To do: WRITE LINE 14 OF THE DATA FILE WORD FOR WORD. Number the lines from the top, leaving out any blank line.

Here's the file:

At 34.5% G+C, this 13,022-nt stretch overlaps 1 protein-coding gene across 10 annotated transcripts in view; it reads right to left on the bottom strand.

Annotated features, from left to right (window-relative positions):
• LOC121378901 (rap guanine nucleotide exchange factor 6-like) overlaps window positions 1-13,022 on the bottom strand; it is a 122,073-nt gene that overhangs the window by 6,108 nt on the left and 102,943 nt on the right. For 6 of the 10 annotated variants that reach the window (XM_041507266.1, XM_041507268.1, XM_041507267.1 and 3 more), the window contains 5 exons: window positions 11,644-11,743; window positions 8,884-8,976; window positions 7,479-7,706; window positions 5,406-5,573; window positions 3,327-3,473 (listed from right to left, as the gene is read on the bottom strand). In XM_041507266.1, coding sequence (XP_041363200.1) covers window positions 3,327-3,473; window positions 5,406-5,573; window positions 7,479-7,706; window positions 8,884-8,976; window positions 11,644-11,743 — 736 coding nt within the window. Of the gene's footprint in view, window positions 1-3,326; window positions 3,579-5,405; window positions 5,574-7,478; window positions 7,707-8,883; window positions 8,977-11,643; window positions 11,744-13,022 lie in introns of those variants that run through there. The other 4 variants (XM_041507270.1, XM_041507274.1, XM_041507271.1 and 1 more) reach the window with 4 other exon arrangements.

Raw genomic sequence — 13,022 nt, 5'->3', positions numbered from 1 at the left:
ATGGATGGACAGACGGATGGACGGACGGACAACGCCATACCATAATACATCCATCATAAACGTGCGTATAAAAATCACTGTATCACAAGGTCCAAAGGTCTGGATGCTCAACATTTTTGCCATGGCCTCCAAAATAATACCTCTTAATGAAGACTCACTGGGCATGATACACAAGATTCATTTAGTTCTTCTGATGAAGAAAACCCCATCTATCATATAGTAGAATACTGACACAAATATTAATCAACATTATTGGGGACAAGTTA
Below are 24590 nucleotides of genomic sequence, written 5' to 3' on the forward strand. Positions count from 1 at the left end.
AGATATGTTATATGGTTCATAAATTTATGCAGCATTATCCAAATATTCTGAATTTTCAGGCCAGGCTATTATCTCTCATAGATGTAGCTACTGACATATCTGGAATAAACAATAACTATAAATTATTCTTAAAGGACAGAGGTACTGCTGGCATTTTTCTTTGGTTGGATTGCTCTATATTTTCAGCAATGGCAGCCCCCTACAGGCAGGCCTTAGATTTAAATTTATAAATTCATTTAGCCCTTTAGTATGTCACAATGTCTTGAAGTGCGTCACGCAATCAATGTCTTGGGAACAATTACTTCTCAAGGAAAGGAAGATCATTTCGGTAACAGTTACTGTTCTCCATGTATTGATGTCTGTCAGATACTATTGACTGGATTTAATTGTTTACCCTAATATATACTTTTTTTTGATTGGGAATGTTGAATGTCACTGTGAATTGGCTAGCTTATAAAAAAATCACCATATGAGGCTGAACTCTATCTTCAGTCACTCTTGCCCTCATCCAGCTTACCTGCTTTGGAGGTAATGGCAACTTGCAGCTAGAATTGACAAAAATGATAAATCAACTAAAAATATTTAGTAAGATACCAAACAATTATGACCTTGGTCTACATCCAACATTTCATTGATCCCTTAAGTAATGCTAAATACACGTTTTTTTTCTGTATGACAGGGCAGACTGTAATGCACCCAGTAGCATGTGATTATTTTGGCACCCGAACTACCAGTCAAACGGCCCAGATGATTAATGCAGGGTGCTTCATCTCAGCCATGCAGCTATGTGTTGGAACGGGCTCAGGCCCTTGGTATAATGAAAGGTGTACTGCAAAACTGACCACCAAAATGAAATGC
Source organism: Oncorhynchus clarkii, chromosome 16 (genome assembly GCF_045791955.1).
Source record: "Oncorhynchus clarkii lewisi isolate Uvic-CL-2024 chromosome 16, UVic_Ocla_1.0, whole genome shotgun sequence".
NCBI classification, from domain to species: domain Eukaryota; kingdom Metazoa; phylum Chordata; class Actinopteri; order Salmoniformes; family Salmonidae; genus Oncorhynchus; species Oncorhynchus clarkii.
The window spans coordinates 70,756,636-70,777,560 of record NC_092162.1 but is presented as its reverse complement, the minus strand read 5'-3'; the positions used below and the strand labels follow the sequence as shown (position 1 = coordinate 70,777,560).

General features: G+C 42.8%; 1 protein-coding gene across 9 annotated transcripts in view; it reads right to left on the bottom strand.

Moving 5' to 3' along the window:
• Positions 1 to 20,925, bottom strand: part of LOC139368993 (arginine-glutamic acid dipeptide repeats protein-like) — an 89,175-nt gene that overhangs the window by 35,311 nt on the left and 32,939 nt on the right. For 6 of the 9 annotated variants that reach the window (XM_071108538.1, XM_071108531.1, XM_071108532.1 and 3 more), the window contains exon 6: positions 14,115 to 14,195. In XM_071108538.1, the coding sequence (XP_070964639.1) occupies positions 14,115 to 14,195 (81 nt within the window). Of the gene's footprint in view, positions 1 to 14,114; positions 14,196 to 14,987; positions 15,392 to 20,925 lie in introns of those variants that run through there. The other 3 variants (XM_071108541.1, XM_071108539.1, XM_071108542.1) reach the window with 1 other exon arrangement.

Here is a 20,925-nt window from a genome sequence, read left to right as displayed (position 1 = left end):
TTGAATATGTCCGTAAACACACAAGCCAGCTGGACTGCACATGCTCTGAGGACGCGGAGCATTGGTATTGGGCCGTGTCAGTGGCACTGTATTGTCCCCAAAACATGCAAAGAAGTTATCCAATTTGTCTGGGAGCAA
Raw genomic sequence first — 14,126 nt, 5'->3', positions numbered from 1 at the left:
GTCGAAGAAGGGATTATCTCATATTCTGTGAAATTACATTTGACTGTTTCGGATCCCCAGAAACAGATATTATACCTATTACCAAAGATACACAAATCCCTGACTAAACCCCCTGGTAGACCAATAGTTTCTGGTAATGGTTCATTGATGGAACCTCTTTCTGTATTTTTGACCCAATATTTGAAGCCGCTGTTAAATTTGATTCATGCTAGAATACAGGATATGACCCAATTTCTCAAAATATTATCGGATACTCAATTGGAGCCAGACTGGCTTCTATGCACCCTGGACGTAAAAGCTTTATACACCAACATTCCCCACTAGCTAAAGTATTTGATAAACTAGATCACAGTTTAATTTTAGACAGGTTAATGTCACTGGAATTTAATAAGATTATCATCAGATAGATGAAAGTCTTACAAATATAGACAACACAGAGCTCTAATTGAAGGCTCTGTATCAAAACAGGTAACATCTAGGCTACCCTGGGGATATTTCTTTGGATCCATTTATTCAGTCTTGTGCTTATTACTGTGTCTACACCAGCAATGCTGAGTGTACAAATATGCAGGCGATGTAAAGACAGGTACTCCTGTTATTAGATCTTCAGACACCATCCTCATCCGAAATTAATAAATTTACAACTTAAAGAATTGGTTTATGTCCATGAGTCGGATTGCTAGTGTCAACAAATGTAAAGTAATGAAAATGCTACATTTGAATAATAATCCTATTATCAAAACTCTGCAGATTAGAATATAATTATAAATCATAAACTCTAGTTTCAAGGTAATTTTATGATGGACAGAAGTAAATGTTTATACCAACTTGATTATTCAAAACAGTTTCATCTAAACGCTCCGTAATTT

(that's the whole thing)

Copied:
• Positions 1 to 20,925, bottom strand: part of LOC139368993 (arginine-glutamic acid dipeptide repeats protein-like) — an 89,175-nt gene that overhangs the window by 35,311 nt on the left and 32,939 nt on the right. For 6 of the 9 annotated variants that reach the window (XM_071108538.1, XM_071108531.1, XM_071108532.1 and 3 more), the window contains exon 6: positions 14,115 to 14,195. In XM_071108538.1, the coding sequence (XP_070964639.1) occupies positions 14,115 to 14,195 (81 nt within the window). Of the gene's footprint in view, positions 1 to 14,114; positions 14,196 to 14,987; positions 15,392 to 20,925 lie in introns of those variants that run through there. The other 3 variants (XM_071108541.1, XM_071108539.1, XM_071108542.1) reach the window with 1 other exon arrangement.